Now try moving the slider to 20 years. Thereâ€™s a bit more blue in the early years, but things look pretty similar to the 30 year trends. At 15 years, a couple of brief ‘warmings’ appear in the previously cooling sections, but the most notable feature is that some of the trend lines become a lot steeper — there is faster warming and cooling appearing in the graph. With the slider at 10 years, not only do the trend slopes become even steeper (look at the ‘warming’ in the 1890s!), but bits of spurious warming and cooling appear. There are a couple of blue lines in the late 1980s to mid-90s, the first episodes of ‘cooling’ to show up over the last 40 years, but still no cooling to be seen in the last ten years. You have to wind the slider back to a seven year period before you get a cooling trend line in the 21st century. Just the one. And there’s still only one if you stick the slider at the minimum period of five years.
If you look at the big picture, using such a short period means that the trends oscillate up and down as global temperatures move and up and down. They’re reflecting the noise in the system, not the underlying trend — and when we’re discussing global warming we’re interested in the long term trend, not the ups and downs. Woodfortrees also provides a clear demonstration of the dangers of playing with short term trends here, using the UAH satellite temperature data.
That’s the central fallacy of Wishart’s assertion that warming has “stopped or slowed to a crawl” despite CO2 continuing to rise. It’s a claim you can only make by choosing very short timescales, and ignores the fact that the change we’re interested in emerges over periods of decades, not year to year.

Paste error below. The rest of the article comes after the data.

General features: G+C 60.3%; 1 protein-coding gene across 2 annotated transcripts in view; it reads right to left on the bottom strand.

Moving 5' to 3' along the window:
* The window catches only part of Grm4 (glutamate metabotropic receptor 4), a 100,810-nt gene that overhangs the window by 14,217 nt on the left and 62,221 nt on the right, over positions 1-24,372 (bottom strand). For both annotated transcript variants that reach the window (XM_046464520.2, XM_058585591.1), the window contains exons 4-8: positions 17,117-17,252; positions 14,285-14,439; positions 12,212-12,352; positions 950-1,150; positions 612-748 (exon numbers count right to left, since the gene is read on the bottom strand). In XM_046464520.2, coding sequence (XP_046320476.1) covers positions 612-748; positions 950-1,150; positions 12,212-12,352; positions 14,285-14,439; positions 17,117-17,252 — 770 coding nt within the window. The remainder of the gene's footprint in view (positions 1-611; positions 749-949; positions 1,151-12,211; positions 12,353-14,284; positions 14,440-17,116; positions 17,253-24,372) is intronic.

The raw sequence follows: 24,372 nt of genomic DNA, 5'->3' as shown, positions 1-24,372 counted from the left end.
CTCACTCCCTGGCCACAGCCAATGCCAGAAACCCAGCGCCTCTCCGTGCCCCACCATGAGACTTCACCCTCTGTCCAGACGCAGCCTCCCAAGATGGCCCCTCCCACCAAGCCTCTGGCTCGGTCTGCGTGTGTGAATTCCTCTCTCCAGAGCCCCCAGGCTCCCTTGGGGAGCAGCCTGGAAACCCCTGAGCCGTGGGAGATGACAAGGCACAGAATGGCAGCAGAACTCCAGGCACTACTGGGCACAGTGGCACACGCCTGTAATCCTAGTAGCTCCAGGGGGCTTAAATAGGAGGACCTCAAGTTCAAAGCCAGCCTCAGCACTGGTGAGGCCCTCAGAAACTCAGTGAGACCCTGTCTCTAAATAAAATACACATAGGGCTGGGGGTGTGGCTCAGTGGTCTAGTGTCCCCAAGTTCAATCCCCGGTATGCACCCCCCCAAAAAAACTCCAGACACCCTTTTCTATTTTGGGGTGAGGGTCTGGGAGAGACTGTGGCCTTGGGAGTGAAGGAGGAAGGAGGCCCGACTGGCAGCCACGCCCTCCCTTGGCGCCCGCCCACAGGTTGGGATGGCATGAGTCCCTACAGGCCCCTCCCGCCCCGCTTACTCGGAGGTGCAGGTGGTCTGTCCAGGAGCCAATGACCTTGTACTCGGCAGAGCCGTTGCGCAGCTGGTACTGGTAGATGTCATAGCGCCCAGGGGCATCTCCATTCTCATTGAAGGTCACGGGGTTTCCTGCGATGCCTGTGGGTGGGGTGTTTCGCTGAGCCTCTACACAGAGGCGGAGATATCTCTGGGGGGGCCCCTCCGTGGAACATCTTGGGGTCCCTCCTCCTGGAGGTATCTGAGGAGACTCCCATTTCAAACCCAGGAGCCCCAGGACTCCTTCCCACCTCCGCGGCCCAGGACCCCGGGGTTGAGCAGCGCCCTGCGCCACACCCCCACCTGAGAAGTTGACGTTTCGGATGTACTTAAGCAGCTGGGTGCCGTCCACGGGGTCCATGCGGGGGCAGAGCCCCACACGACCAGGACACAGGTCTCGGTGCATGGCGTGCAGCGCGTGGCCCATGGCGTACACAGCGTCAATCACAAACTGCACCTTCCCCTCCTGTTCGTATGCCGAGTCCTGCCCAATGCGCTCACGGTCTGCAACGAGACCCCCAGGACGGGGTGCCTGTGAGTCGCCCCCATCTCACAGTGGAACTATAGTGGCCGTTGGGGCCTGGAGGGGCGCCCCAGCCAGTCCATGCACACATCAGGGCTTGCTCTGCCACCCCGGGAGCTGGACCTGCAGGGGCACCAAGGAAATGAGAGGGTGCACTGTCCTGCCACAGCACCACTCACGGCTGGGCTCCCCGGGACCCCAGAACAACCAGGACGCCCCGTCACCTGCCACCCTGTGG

The rest of Wishart’s long post is tortuous and unclear. He appears to be arguing that because one paper has found that aerosols and dust have an impact on the rate of ocean warming in the North Atlantic that this somehow downplays the effect of greenhouse gas forced warming. He says, for instance, that ocean warming is “mainly solar driven depending on atmospheric clarity”. But all warming is “solar driven” — that’s where the heat’s coming from. Dust, aerosols and greenhouse gases change the rate at which it’s absorbed by the system. And by the way, the last time I looked at a map, the North Atlantic was only a small part of the global ocean, and can’t be said to be typical of the whole.
Even his conclusion is muddled:
Get real, Truffle. The atmospheric temperature anomaly is trending down, the oceans are not displaying significant signs of heating, and some of your cheerleaders are admitting it’s not so hot right now. I’m sure warming will return, but this is good evidence of strong natural cycles at play.
So warming’s going to return because it will overcome those strong natural cycles? Sounds reasonable. Perhaps Wishart’s been following the monthly temperature figures at NOAA, which has August 2009 as the warmest in the record, and September as the second warmest. Looks like the warming’s already back. Because, of course, it never went away.
My thanks to Colin for allowing me to embed his GISTEMP Java applet. It may also appear in other places and in enhanced form in due course, but remember where you saw it first… 😉